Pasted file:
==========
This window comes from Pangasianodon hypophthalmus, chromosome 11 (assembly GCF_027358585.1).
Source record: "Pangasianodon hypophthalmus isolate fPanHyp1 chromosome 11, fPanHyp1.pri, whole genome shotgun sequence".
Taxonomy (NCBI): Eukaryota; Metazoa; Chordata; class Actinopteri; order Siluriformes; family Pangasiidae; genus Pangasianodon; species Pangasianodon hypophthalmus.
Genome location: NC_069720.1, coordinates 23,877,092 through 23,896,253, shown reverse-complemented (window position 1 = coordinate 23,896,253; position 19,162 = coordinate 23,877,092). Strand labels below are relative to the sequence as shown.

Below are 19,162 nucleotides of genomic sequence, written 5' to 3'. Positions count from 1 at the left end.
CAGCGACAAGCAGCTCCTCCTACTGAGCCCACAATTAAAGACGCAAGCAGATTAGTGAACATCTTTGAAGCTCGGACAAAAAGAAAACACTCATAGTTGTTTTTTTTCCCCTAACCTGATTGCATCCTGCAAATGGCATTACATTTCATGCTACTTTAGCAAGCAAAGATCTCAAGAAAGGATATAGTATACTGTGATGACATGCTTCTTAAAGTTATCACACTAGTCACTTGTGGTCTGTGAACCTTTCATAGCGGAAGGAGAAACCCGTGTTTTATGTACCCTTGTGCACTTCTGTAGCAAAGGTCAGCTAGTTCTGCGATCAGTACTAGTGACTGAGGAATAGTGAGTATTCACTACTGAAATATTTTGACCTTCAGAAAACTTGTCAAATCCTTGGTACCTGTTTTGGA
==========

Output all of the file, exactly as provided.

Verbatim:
This window comes from Pangasianodon hypophthalmus, chromosome 11 (assembly GCF_027358585.1).
Source record: "Pangasianodon hypophthalmus isolate fPanHyp1 chromosome 11, fPanHyp1.pri, whole genome shotgun sequence".
Taxonomy (NCBI): Eukaryota; Metazoa; Chordata; class Actinopteri; order Siluriformes; family Pangasiidae; genus Pangasianodon; species Pangasianodon hypophthalmus.
Genome location: NC_069720.1, coordinates 23,877,092 through 23,896,253, shown reverse-complemented (window position 1 = coordinate 23,896,253; position 19,162 = coordinate 23,877,092). Strand labels below are relative to the sequence as shown.

Below are 19,162 nucleotides of genomic sequence, written 5' to 3'. Positions count from 1 at the left end.
CAGCGACAAGCAGCTCCTCCTACTGAGCCCACAATTAAAGACGCAAGCAGATTAGTGAACATCTTTGAAGCTCGGACAAAAAGAAAACACTCATAGTTGTTTTTTTTCCCCTAACCTGATTGCATCCTGCAAATGGCATTACATTTCATGCTACTTTAGCAAGCAAAGATCTCAAGAAAGGATATAGTATACTGTGATGACATGCTTCTTAAAGTTATCACACTAGTCACTTGTGGTCTGTGAACCTTTCATAGCGGAAGGAGAAACCCGTGTTTTATGTACCCTTGTGCACTTCTGTAGCAAAGGTCAGCTAGTTCTGCGATCAGTACTAGTGACTGAGGAATAGTGAGTATTCACTACTGAAATATTTTGACCTTCAGAAAACTTGTCAAATCCTTGGTACCTGTTTTGGA